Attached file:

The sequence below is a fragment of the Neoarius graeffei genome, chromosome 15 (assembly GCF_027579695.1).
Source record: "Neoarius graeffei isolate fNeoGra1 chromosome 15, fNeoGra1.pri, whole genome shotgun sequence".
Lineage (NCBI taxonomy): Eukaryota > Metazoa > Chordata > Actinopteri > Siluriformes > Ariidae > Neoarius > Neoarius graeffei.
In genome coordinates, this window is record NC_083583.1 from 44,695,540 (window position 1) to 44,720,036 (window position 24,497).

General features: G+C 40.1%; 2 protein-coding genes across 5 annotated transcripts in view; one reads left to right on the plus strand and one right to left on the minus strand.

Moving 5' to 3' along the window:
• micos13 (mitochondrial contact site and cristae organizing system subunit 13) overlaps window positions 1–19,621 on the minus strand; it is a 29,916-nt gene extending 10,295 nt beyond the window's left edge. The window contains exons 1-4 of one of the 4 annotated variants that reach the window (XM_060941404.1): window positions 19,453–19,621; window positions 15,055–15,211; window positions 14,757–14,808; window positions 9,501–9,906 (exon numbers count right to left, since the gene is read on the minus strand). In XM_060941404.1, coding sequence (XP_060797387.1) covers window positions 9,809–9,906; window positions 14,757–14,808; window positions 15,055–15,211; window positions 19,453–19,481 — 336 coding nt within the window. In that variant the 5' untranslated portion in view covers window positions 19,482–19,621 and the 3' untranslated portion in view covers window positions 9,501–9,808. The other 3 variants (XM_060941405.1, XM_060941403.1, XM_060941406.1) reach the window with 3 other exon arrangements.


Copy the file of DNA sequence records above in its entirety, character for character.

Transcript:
The sequence below is a fragment of the Neoarius graeffei genome, chromosome 15 (assembly GCF_027579695.1).
Source record: "Neoarius graeffei isolate fNeoGra1 chromosome 15, fNeoGra1.pri, whole genome shotgun sequence".
Lineage (NCBI taxonomy): Eukaryota > Metazoa > Chordata > Actinopteri > Siluriformes > Ariidae > Neoarius > Neoarius graeffei.
In genome coordinates, this window is record NC_083583.1 from 44,695,540 (window position 1) to 44,720,036 (window position 24,497).

General features: G+C 40.1%; 2 protein-coding genes across 5 annotated transcripts in view; one reads left to right on the plus strand and one right to left on the minus strand.

Moving 5' to 3' along the window:
• micos13 (mitochondrial contact site and cristae organizing system subunit 13) overlaps window positions 1–19,621 on the minus strand; it is a 29,916-nt gene extending 10,295 nt beyond the window's left edge. The window contains exons 1-4 of one of the 4 annotated variants that reach the window (XM_060941404.1): window positions 19,453–19,621; window positions 15,055–15,211; window positions 14,757–14,808; window positions 9,501–9,906 (exon numbers count right to left, since the gene is read on the minus strand). In XM_060941404.1, coding sequence (XP_060797387.1) covers window positions 9,809–9,906; window positions 14,757–14,808; window positions 15,055–15,211; window positions 19,453–19,481 — 336 coding nt within the window. In that variant the 5' untranslated portion in view covers window positions 19,482–19,621 and the 3' untranslated portion in view covers window positions 9,501–9,808. The other 3 variants (XM_060941405.1, XM_060941403.1, XM_060941406.1) reach the window with 3 other exon arrangements.